Only the best will do when it comes to these two things.

Create your site structure

This is the structure that your website will follow. Lay it out as a flowchart, showing the links between pages and how the traffic will flow. Keep it simple and easy to follow, all prepared with the user in mind. The user experience (UX) is of paramount importance. Look at main page headings and any sub-pages.

Pull together all content

If you are using slideshows, videos, text and images, how will they be presented? Where will your call-to-actions be sited?

All websites vary when it comes to the site content but you may need to include blogs, image galleries, staff directories or forums etc.

For the moment, keep your eye on the content and not the design; that can come later.

A good web design agency will have a web design project management process in place to help you organise all this perfectly.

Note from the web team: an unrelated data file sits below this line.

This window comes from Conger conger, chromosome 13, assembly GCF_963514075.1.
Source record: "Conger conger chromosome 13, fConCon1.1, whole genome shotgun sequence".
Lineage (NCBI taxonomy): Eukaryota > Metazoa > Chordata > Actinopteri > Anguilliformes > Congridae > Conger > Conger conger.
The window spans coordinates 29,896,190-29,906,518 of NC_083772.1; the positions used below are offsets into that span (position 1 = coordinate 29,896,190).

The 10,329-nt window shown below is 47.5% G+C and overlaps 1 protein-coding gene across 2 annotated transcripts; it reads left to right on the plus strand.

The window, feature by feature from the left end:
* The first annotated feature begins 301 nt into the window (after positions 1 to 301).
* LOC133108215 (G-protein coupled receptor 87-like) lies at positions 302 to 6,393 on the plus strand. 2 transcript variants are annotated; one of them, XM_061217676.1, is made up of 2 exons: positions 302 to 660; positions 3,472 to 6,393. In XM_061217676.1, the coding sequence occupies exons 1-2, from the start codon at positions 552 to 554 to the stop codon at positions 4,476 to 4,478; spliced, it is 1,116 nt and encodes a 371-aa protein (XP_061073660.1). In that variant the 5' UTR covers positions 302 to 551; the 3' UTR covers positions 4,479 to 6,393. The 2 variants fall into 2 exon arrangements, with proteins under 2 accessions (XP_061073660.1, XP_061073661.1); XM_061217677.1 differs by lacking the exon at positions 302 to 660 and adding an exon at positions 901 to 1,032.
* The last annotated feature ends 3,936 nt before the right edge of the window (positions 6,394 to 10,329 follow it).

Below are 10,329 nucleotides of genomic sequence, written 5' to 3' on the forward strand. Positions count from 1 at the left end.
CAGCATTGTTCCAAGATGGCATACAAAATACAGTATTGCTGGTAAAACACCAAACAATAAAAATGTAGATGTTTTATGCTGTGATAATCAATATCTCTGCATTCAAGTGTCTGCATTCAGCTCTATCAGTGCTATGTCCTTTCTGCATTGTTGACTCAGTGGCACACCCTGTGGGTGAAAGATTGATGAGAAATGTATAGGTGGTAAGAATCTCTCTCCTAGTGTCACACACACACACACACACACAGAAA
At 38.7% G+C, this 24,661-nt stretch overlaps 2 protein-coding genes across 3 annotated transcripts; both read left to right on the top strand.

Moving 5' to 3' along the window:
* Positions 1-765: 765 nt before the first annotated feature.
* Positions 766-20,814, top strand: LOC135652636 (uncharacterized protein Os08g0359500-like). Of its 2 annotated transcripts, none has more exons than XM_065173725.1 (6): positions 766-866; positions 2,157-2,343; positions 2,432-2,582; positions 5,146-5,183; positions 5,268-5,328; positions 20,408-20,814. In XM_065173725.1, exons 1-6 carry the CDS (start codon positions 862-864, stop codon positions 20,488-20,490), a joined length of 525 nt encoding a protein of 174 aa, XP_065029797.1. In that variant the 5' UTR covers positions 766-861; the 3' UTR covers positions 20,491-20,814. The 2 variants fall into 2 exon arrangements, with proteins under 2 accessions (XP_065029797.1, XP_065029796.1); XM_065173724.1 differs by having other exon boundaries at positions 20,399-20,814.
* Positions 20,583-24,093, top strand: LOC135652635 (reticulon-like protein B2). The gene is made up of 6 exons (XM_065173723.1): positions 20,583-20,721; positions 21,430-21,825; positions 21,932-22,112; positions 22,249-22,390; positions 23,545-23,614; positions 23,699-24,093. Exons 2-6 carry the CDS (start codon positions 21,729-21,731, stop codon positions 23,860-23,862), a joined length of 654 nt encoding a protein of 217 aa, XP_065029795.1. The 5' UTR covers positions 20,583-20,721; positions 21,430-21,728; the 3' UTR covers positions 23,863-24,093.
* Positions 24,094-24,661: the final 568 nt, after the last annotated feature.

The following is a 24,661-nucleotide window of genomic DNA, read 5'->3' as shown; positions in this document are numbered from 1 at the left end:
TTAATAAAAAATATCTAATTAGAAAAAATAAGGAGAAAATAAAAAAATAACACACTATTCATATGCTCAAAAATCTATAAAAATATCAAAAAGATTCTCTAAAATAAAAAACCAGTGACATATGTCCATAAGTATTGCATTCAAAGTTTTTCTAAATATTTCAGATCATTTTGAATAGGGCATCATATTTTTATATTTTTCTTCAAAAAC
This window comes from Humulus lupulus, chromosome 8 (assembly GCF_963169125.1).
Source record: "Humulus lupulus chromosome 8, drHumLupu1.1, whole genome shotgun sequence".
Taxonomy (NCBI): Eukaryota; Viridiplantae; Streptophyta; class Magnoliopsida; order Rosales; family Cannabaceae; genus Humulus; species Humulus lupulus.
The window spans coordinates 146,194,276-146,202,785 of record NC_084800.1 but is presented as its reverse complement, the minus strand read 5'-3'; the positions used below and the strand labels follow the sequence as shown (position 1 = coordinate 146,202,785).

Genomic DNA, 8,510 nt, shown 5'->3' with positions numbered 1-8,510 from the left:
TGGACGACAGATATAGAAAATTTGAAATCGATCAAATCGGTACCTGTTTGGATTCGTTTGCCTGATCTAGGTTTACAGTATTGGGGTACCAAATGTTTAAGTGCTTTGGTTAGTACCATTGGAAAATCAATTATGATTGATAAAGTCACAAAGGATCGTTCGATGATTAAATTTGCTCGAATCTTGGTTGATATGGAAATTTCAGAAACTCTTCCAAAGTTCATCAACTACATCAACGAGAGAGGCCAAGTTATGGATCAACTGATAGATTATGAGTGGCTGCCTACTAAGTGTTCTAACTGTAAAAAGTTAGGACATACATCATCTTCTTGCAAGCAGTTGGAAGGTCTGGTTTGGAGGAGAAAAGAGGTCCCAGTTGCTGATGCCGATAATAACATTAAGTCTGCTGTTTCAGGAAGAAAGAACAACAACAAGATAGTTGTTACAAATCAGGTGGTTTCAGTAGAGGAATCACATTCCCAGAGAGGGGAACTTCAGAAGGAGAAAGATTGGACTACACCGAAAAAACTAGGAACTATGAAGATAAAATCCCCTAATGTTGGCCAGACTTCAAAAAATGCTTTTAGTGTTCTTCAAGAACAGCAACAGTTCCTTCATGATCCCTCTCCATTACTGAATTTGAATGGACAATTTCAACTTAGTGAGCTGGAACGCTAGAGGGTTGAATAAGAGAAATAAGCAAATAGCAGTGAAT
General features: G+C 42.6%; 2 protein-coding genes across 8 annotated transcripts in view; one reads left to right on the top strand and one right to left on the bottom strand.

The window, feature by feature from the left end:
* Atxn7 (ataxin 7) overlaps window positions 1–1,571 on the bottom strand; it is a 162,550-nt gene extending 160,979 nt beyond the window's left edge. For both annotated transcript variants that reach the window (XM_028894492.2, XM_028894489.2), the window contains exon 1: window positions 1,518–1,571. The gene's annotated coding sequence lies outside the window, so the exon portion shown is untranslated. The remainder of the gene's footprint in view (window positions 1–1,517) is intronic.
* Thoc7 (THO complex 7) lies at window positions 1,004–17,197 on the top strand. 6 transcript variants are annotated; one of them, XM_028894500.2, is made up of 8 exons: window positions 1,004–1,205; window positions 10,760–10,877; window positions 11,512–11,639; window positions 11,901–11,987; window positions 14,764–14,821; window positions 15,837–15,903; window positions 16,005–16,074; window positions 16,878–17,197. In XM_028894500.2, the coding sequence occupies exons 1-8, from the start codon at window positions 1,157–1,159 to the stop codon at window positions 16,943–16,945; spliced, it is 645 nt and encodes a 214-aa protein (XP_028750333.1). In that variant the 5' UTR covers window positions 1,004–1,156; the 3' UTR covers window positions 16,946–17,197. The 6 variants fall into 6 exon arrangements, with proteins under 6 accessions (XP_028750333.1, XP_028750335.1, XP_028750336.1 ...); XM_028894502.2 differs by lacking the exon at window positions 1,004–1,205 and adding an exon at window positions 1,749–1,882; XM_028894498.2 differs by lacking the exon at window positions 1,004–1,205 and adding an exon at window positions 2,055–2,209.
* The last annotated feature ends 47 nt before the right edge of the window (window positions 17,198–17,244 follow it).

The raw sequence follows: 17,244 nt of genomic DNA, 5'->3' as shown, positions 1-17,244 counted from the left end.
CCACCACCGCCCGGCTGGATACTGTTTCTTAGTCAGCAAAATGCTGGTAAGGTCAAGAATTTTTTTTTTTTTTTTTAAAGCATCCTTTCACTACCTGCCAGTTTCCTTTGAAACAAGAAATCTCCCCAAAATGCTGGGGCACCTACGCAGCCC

Adding design to the content

Now you can take your text, images and functionality and put it all together in one attractive design. Here the user experience comes to the fore again, ensuring that you are creating an attractive and appealing encounter.

Wireframes can be used to show how text and images will be put onto the pages. Concentrate on flow of information and how it will feel for the user. Pages will include ‘home’, product pages, ‘about us’, blogs and contact etc.

The next step will be to create mock-ups in Photoshop or a similar programme, depicting exactly how the final pages will look. Add in logos and usual fonts. Your web designer will take care of the coding after this so it is best to leave the intricacies of this up to him.

Style reference guide compilation